Owls are elusive creatures staring into the distance with their bulbous eyes, often exhibiting calmness and continuous reflection. In Greek mythology, the little owl (which actually exists) accompanies the goddess of wisdom, Athena. Throughout history, owls have been used as symbols of wisdom, knowledge and shrewdness. Real world owls don’t disappoint. As birders, we know how difficult it is to spot these often solitary and nocturnal birds, so we ask ourselves: “Where is the Wise Owl?”
There are 225 owl species in the world and 19 of them are in North America. They can be divided into two family bird classifications: Strigidae, which are true owls, and Tytonidae, barn owls. Most owls are strigidae. Owls typically have an upright stance, a large and broad head, binocular vision, keen hearing, and feathers that allow them to fly in silence. They’re also able to camouflage. Some owls can turn their heads up to 270 degrees, since their large eyes are locked into the skull. The act of looking for owls is called owling. Below is a list of our favorite owls and the states, national parks, and regions where you can find them.
Great Horned Owl
This owl is known as the big, scary hoot owl, often seen in Colorado’s Rocky Mountain National Park. Its intimidating stare, large claws, regal ear tufts and excellent night vision make it a worthy predator, even catching larger raptors like the Ospreys and the Peregrine Falcons. They hunt by perching on high ground then diving down with wings folded, before grabbing their prey. Their strong talons require a force of 28 pounds to open, and they defeat their prey by severing their spine. Great Horned owls prefer to eat rabbits and hares, but will feast on rodents, squirrels, raccoons, and other birds, including crows, turkey, ducks and swans. They can be found in deserts, wetlands, deciduous and evergreen forests, grasslands, backyards, and cities.
These snowy creatures are recognizable anywhere with their pale whiteness and striking yellow eyes. They are partial migrants in Alaska’s Denali National Park & Reserve. Unlike other owls, Snowy owls tend to be out during the daytime. Their hunting style is all about waiting, perched atop a fencepost or anywhere with a good view. Prey are captured on the ground, in the air, or snatched from water. These owls are abundant in the arctic tundra or in open grasslands and fields. Generally they don’t frequent forested areas, although they do make appearances on lakeshores, marine coastlines and marshes when migrating south. The Snowy owl is a nomadic bird, going even to northern U.S. when there is excessive cold. Snowy Owls have been spotted in eastern portions of the U.S. during some migratory periods, including New York and New England.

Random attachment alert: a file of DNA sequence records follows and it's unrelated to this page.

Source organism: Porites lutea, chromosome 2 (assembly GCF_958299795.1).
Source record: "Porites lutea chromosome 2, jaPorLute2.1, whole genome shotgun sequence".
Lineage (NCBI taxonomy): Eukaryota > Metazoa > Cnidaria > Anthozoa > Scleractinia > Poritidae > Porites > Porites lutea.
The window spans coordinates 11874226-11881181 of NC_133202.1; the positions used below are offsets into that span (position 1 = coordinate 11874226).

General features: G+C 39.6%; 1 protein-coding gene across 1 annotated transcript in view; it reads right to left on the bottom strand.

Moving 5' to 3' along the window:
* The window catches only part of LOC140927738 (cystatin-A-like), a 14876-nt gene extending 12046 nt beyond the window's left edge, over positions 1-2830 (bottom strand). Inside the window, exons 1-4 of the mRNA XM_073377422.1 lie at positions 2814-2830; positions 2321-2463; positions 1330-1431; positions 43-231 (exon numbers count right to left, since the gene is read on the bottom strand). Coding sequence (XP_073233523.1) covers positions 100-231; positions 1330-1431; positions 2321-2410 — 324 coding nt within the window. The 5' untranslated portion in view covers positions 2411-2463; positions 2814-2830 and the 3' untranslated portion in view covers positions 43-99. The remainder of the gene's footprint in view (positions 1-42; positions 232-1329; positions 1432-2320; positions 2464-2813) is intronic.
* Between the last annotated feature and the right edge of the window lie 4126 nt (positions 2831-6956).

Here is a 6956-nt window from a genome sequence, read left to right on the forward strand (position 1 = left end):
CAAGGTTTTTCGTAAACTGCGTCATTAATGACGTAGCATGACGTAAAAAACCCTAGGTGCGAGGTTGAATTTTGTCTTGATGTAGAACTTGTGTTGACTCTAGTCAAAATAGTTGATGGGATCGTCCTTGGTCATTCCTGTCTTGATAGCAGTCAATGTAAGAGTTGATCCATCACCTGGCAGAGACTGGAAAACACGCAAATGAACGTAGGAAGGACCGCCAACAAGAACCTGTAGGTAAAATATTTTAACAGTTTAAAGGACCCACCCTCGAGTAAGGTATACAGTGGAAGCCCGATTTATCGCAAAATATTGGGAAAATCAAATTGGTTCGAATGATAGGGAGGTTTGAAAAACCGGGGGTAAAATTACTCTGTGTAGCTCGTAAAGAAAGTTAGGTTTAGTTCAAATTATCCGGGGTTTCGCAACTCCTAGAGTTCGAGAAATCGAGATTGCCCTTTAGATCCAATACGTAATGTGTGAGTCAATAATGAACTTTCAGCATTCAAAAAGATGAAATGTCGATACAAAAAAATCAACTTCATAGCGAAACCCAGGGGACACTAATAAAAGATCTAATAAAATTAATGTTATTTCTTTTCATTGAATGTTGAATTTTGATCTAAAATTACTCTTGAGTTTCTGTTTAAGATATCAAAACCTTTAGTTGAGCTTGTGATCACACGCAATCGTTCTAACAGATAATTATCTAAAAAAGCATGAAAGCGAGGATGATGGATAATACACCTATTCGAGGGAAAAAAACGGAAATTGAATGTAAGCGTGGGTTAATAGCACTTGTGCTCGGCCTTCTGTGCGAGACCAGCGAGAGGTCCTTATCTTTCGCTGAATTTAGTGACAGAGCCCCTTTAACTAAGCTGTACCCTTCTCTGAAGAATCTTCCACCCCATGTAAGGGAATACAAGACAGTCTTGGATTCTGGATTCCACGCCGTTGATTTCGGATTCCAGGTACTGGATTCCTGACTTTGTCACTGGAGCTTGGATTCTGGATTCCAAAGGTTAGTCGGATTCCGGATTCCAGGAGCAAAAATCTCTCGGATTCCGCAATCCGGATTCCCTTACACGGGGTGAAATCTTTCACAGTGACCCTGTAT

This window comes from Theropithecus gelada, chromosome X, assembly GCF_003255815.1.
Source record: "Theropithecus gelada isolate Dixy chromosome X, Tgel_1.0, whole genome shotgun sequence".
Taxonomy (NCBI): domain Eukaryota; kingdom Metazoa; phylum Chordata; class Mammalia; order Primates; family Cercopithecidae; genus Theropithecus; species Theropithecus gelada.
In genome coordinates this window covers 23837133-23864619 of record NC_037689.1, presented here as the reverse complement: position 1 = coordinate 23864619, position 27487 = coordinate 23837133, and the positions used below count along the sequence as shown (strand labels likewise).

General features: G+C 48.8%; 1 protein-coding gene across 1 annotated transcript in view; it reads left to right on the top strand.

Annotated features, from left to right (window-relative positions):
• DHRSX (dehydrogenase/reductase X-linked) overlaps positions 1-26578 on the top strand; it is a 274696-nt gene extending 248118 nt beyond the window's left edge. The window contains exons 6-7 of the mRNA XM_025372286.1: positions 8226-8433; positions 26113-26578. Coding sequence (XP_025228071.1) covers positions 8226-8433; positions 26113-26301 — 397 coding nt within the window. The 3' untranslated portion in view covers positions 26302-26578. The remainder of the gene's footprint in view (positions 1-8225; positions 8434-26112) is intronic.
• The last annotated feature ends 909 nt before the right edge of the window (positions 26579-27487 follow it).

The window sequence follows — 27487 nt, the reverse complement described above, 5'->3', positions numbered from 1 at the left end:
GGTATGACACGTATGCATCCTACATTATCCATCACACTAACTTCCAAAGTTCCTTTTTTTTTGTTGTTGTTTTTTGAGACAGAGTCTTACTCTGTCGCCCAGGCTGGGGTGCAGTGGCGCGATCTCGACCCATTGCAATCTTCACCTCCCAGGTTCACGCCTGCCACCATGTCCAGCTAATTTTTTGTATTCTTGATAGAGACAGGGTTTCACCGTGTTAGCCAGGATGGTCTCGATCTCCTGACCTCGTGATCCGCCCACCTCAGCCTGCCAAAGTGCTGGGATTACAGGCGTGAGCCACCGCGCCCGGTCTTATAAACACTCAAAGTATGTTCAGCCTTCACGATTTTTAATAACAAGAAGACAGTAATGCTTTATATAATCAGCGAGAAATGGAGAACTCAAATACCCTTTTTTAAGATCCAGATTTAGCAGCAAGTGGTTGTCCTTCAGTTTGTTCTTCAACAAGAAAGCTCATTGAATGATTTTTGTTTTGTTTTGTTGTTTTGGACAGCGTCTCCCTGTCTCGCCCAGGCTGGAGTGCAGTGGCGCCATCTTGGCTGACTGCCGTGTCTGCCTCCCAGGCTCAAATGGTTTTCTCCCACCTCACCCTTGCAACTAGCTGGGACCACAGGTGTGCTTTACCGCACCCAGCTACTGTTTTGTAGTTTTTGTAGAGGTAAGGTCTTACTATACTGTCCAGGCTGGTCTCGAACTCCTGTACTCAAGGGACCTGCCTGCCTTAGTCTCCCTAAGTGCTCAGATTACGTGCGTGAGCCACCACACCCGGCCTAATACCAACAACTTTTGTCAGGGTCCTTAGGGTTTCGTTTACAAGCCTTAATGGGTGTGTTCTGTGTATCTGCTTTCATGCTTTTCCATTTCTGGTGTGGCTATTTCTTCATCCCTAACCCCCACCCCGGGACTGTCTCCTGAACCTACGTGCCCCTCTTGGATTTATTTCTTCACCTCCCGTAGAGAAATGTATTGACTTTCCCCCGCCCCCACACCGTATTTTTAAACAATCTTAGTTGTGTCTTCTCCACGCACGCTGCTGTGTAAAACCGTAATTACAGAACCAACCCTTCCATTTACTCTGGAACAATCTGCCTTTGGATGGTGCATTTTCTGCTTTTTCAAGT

Great Gray Owl
This gray giant measures 27 inches long, the largest among its owl friends. It’s a nocturnal owl, but also goes out at dusk and a little before dawn. During breeding season they often roam in the daytime. When flying, they have soft, slow wingbeats, and usually move between short distances, from perch to perch. They frequent coniferous forests along the edge of the Arctic treeline, through spruce and tamarack muskeg forests further south. Foraging occurs in swamps, bogs, and forest clearings where they can find scattered trees and shrubs. Great Gray owls are found in estuaries, mountain meadows, and along farm fields, during migration. The range occurs from Alaska across Canada, down the Northern Rocky Mountains, and northern Minnesota. The Great Gray owl of Yosemite National Park is genetically distinct to other Great Gray owls found elsewhere in the U.S. In total there are at least 8 different owl species in the area.
Northern Saw-Whet Owl
At 6 to 7 inches in length, one of the smallest of the group is the Northern Saw-whet Owl, often seen in California’s Redwood National and State Parks. which has a small body, a large rounded head and no ear tufts. Though small, it remains tough when preying on mice and other small mammals such as titmice, chickadees, and kinglets. The saw-whet owls are forests birds that are common across northern North America when breeding. They winter in dense forests across the central and southern U.S. Since Saw-whets are nocturnal, they are hard to see, but their shrill high-pitched too-too-too can serve birders. They prefer mature forests when foraging, deciduous trees for nesting, and dense conifers for roosting with a riverside area nearby.
At 5 inches, the Elf owl is a tiny, short-tailed owl with a round head and no ear-tufts. They are nocturnal birds and inhabit arid deserts where saguaro cacti, thorn scrub, and mesquite or deciduous woodlands are abundant. From March until October they are found in Arizona’s Saguaro National Park. They are recognized by their bat-like flying and their high-pitched “whi-whi-whi-whi-whi.” In the face of danger, the Elf Owl straightens its body, covers its lighter parts with one wing, then turns its head and peers over the bent wing with the top of its eyes. They are not confrontational, preferring to stay away than fight. They eat mainly insects and scorpions, sometimes mice or small birds. They range from Southwest USA to Central Mexico, Baja California and Socorro Island. The northern populations winter in Central Mexico.
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- Sombrio Windy Pass II Short
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